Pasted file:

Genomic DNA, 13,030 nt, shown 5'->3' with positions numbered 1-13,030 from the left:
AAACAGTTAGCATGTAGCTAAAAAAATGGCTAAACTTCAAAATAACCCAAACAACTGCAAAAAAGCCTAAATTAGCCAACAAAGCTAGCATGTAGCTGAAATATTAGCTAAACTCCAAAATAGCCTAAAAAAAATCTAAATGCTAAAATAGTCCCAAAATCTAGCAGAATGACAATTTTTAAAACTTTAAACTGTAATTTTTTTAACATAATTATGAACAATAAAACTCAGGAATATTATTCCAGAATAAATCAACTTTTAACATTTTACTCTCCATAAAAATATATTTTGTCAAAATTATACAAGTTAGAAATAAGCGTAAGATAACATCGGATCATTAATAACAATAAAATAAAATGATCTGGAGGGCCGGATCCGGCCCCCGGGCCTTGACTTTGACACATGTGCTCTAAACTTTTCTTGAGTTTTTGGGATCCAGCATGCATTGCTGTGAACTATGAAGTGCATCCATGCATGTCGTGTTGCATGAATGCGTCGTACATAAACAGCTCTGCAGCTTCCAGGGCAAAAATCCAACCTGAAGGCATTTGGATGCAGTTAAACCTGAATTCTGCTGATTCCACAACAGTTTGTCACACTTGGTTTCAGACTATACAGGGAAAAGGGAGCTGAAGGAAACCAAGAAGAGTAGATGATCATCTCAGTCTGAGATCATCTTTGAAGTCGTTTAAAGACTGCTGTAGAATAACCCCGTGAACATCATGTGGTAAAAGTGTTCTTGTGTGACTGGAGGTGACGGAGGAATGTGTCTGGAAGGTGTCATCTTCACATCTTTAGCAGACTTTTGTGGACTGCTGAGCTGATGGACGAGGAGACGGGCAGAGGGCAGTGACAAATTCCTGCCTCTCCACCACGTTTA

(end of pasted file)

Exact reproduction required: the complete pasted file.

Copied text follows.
Genomic DNA, 13,030 nt, shown 5'->3' with positions numbered 1-13,030 from the left:
AAACAGTTAGCATGTAGCTAAAAAAATGGCTAAACTTCAAAATAACCCAAACAACTGCAAAAAAGCCTAAATTAGCCAACAAAGCTAGCATGTAGCTGAAATATTAGCTAAACTCCAAAATAGCCTAAAAAAAATCTAAATGCTAAAATAGTCCCAAAATCTAGCAGAATGACAATTTTTAAAACTTTAAACTGTAATTTTTTTAACATAATTATGAACAATAAAACTCAGGAATATTATTCCAGAATAAATCAACTTTTAACATTTTACTCTCCATAAAAATATATTTTGTCAAAATTATACAAGTTAGAAATAAGCGTAAGATAACATCGGATCATTAATAACAATAAAATAAAATGATCTGGAGGGCCGGATCCGGCCCCCGGGCCTTGACTTTGACACATGTGCTCTAAACTTTTCTTGAGTTTTTGGGATCCAGCATGCATTGCTGTGAACTATGAAGTGCATCCATGCATGTCGTGTTGCATGAATGCGTCGTACATAAACAGCTCTGCAGCTTCCAGGGCAAAAATCCAACCTGAAGGCATTTGGATGCAGTTAAACCTGAATTCTGCTGATTCCACAACAGTTTGTCACACTTGGTTTCAGACTATACAGGGAAAAGGGAGCTGAAGGAAACCAAGAAGAGTAGATGATCATCTCAGTCTGAGATCATCTTTGAAGTCGTTTAAAGACTGCTGTAGAATAACCCCGTGAACATCATGTGGTAAAAGTGTTCTTGTGTGACTGGAGGTGACGGAGGAATGTGTCTGGAAGGTGTCATCTTCACATCTTTAGCAGACTTTTGTGGACTGCTGAGCTGATGGACGAGGAGACGGGCAGAGGGCAGTGACAAATTCCTGCCTCTCCACCACGTTTA